Making Your Own Yogurt

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Michael Reeps - Making your Own Yogurt

Michael Reeps – Making your Own Yogurt

Contributed by Michael W. Reeps at
for a step by step, page by page, guide for successfully making your yogurt.

Visit Michael’s Facebook page by CLIKING HERE.

What You’ll Need

Despite the proliferation of yogurt makers on the market, everything you need to make homemade yogurt is probably already in your kitchen, with the possible exception of the thermometer. Specifically, you will need:

1 Half gallon of milk
2-3 Tbs of plain yogurt (as a starter)
1 8-10 Qt stock pot
1 4-5 Qt pot with lid
1 Metal or plastic spoon
1 Dial thermometer with clip
1 Heating pad


However much milk you use, is how much yogurt you will make (1/2 gal milk = 1/2 gal yogurt). You can use regular, reduced or no fat milk.
For your first batch, you will need to purchase plain yogurt with active cultures, like Dannon or Stoneyfield (all future batches you will use your own). Alternatively, you may use freeze-dried yogurt starter cultures.
The smaller pot needs to fit inside the larger one, creating a double-boiler, or water jacket effect. It’s not required, but highly recommended.
Your spoon needs to be plastic or metal, so it can be sterilized.
The thermometer you need is just like this one, with a range of at least 100°-185°F, and a clip for your pot’s rim.
You may find alternatives to the heating pad

If you need photos of the process, visit Michael’s website at

Create a Water Jacket

While not required, this step will save you time, and ensure consistent results every time out. Further, it prevents you from scalding the milk, which will ruin your yogurt.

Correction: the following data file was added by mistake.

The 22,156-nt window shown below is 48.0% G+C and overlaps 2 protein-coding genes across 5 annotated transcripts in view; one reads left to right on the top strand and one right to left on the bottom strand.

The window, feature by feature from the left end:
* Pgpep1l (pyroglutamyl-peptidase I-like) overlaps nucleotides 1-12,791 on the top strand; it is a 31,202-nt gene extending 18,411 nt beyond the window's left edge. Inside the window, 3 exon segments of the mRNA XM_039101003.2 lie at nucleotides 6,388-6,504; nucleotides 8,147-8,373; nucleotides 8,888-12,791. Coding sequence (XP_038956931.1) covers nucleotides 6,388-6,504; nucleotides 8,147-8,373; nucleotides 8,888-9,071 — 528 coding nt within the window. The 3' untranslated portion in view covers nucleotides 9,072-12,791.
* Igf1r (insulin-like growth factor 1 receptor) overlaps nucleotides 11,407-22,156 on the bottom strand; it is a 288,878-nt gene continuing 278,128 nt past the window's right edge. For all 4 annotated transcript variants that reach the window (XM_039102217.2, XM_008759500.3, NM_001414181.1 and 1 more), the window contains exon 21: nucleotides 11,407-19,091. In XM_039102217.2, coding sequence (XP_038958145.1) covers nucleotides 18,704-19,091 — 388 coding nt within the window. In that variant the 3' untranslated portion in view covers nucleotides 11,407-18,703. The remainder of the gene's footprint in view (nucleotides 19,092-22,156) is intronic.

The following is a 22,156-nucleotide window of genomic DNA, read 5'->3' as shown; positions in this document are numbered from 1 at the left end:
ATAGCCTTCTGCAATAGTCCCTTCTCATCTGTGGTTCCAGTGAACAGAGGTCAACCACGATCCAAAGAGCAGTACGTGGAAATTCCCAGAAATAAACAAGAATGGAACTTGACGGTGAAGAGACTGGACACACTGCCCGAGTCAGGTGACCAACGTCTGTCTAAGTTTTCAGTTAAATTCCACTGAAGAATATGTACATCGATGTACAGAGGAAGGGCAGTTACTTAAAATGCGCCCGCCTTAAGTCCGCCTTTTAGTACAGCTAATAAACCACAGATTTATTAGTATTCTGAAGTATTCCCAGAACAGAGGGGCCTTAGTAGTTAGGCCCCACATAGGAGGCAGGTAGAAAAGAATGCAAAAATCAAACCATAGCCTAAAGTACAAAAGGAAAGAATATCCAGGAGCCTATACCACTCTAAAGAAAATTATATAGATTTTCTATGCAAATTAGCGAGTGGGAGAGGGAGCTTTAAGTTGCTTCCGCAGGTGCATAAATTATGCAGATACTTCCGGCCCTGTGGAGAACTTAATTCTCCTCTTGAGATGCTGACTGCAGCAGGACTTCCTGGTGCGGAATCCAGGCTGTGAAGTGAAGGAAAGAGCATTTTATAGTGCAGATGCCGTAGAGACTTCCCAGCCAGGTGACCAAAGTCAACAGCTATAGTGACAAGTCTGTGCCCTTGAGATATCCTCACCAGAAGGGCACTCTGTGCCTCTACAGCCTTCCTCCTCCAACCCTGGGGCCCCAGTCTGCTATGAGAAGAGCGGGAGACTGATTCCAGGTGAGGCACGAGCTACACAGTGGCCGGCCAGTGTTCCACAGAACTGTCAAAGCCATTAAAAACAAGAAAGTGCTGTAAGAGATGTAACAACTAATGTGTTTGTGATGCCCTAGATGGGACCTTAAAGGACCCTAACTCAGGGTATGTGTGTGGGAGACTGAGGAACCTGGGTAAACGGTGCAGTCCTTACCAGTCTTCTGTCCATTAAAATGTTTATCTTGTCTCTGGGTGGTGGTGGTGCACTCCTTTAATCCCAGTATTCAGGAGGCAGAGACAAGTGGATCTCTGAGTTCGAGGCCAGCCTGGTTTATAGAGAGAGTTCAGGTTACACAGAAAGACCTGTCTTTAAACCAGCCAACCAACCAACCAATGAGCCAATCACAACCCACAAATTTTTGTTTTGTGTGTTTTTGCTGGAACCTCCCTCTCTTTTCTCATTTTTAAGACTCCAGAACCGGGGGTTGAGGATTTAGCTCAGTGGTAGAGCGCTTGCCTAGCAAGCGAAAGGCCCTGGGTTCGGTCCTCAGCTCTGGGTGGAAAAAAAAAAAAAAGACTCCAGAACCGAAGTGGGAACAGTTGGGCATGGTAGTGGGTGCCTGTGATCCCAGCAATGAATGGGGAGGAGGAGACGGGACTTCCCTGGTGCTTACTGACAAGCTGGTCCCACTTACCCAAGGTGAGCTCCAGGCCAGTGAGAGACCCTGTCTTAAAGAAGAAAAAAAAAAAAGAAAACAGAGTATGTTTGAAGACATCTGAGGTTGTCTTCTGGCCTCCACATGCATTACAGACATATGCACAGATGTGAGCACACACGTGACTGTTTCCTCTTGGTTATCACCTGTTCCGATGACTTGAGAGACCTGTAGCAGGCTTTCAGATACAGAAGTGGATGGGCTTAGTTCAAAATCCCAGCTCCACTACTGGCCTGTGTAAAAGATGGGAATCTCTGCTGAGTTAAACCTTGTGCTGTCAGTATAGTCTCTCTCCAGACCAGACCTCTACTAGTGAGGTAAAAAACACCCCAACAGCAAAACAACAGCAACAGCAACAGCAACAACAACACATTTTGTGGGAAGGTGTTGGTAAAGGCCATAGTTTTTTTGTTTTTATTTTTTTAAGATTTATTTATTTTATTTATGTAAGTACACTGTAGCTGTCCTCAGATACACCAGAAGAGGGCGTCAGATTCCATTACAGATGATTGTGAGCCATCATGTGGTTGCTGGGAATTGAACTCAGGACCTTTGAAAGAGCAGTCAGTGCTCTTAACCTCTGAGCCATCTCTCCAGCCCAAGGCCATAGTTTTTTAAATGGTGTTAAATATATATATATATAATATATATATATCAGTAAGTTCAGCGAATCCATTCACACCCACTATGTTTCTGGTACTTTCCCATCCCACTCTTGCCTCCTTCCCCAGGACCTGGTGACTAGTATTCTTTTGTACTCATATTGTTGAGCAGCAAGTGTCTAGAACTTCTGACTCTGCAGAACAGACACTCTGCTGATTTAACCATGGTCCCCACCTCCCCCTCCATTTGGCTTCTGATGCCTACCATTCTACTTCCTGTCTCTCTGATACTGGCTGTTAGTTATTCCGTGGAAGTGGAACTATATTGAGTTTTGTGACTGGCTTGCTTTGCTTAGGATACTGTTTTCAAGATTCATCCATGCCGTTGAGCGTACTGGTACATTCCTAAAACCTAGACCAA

Place larger pot in sink
Place smaller pot inside it
Fill larger pot until water line is about half way up the side of smaller pot


The smaller pot is going to want to float on you. Hold it down with your hand while filling larger pot with water.
Don’t fill the larger pot more than half way up the side of the smaller pot.
Have your milk and 2-3 Tbs of yogurt out at room temperature throughout the following steps.

If you need photos of the process, visit Michael’s website at

Sterilize Equipment

You could probably skip this step, but since you need to bring your water to a boil anyway, it removes any possibility of contamination.

Place your thermometer and spoon in the large pot of water
Place smaller pot upside down over larger pot
Heat water until boiling


Once a boil is reached, use oven mitts to remove hot items, and dry with paper toweling.
If you have a set of tongs, use them to quickly sterilize the smaller pot lid by dipping in boiling water.

If you need photos of the process, visit Michael’s website at

Add Your Milk

If you do not have a set of pots that fit inside each other, you could heat the milk directly, but you will need to watch it and stir constantly. With the water jacket approach, you simply:

Place the smaller pot into the larger pot of boiling water
Carefully pour your milk into the smaller pot
Clip your thermometer to the rim of the smaller pot


The smaller pot is going to want to float when empty, so pour very slowly.
Once all your milk is in, check to see that water level in larger pot and milk level in smaller pot are about the same. Too much water, and the pot will float, too little water, and you won’t heat the milk evenly.
Add or remove water if there is a big discrepancy.

If you need photos of the process, visit Michael’s website at

Heat Milk to 185°F